Prison officials stand guard at Yangon’s Insein Prison as prisoners are released on April 17, as about 23,000 prisoners are pardoned nationwide to mark the Thingyan holiday. (AFP)
Prison officials stand guard at Yangon’s Insein Prison as prisoners are released on April 17, as about 23,000 prisoners are pardoned nationwide to mark the Thingyan holiday. (AFP)

Japan urges release of journalist facing ‘fake news’ charge

Japan urged military authorities on Monday to free from Insein Prison a Japanese journalist accused of spreading “fake news”.


Yuki Kitazumi was arrested at his Yangon apartment on Sunday, and a Japanese embassy spokesman confirmed that he was transferred overnight from a police watch-house to the city’s Insein Prison.

The Japanese freelancer is one of at least 65 reporters arrested during the junta’s crackdown on anti-coup protests.

The military has ramped up its attempts to crush dissent following mass demonstrations against its ousting of the civilian government, with at least 737 civilians killed, according to the Assistance Association for Political Prisoners, and the press increasingly under attack.

Japanese diplomats had sought permission to visit the journalist in jail but that request had not yet been granted, an embassy spokesman told AFP on Monday.

“We are informed by the police he was arrested due to the suspicion of releasing fake news,” he told AFP.

Myanmar authorities told the embassy the journalist was not physically harmed during the arrest and was in good health.

“We are asking Myanmar for the person’s early release. We will do our utmost to protect the Japanese national,” Japanese government spokesman Katsunobu Kato told reporters.

It is the second time Kitazumi has been detained since the coup. In February, he was briefly held in custody during a crackdown on protesters but was later released without charge.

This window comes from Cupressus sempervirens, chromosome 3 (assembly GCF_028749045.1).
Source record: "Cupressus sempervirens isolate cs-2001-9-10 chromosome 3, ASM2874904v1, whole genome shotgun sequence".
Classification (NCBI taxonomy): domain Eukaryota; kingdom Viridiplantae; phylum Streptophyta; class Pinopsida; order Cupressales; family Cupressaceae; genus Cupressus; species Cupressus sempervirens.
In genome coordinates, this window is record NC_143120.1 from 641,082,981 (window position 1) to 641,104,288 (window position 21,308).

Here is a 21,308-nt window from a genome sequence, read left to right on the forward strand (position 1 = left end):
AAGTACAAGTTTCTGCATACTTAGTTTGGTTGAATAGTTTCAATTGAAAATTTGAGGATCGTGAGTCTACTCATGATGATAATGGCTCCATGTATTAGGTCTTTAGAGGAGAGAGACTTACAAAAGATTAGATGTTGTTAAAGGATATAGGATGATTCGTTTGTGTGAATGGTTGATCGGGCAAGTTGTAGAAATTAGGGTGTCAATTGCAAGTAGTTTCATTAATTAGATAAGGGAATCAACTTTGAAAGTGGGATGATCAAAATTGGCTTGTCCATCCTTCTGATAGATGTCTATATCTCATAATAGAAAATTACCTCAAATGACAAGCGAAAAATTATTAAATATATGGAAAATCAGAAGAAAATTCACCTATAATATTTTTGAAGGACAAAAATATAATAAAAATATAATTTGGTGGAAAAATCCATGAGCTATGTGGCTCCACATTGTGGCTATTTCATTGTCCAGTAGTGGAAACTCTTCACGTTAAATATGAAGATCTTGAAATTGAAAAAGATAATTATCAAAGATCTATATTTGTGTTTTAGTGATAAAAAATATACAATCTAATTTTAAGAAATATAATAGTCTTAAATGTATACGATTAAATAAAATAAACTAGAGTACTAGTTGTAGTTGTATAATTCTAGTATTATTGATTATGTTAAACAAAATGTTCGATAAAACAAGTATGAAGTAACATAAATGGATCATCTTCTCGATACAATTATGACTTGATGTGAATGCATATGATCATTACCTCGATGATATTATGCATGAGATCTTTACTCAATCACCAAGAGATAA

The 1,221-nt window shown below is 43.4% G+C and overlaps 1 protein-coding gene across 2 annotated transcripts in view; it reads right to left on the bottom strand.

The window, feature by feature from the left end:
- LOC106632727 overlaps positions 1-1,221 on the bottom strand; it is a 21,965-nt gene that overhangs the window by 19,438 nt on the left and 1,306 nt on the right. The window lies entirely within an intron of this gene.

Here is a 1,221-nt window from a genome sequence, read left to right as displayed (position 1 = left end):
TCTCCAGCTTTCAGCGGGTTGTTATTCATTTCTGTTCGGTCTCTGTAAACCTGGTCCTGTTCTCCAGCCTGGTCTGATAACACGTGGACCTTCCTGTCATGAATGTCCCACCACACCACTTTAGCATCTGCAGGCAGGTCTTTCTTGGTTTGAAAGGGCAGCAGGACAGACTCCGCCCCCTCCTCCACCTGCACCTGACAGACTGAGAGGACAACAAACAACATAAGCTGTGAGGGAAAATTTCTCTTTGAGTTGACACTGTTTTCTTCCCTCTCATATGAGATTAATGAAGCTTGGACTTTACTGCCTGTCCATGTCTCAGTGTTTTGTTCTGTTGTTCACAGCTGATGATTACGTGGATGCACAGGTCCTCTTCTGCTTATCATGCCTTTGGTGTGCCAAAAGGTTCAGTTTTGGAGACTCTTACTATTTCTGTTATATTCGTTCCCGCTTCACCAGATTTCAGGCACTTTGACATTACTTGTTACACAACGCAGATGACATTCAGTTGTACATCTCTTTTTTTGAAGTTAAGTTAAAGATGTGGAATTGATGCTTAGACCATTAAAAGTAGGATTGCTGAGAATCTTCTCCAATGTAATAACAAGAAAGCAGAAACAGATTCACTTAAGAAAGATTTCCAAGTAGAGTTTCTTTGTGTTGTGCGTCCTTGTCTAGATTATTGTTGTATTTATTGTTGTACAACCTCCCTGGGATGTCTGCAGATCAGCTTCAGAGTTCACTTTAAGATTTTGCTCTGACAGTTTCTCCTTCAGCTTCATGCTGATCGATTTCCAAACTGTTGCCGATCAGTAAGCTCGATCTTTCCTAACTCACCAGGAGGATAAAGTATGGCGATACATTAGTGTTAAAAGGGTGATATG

The press has been caught in the junta’s crackdown as the military attempts to tighten control over the flow of information, throttling internet access and revoking the licenses of five local media outlets.

Authorities in Myanmar have been charging journalists with section 505A of the Penal Code, which criminalises spreading dissent and false news against the military. Those convicted can face up to three years in jail.

At least 34 journalists and photographers remain in custody across Myanmar, according to monitoring group Reporting ASEAN.

‘Guerrilla war’

The town of Myingyan in Mandalay Region has seen fighting between residents and the military for two days.

At least four people were shot on Monday afternoon, a resident told AFP, adding that one of the wounded had been unable to receive medical treatment.

It was unclear how many people died at Myingyan.

“There is still some shooting. It’s like guerrilla war in our town,” the resident told AFP, adding that people were trying to defend themselves with homemade guns.

“The army did not allow anyone to be on the street. They shoot anyone they see on the street. They tried to check house by house to arrest protesters.”

The resident said the military set fire to some residents’ motorbikes.

At least six people including a 13-year-old have been arrested in Myingyan, local media reported.

Pot-banging sailors

Meanwhile, close to 40 Myanmar sailors in hotel quarantine in Yangon had security forces barge into their rooms on Sunday after some of them participated in the daily protest ritual of banging on pots and pans.

Traditionally a way for Myanmar people to drive away evil spirits, the activity has become an act of resistance since the putsch, with nightly drumming from 8 pm local time.

The seafarers were staying at the Hlaine Tet Hotel after returning from South Korea.

Myo Min, who did not use his real name, said his group was beaten up and that some were robbed — one seafarer’s $1,500 salary was stolen.

Three were badly injured, he added.

“As soon as the door was opened, they started beating us,” he told AFP, by phone.

“None of them were wearing masks… It is totally unacceptable. I felt insecure now. I just want to go back home. No one can protect us.”

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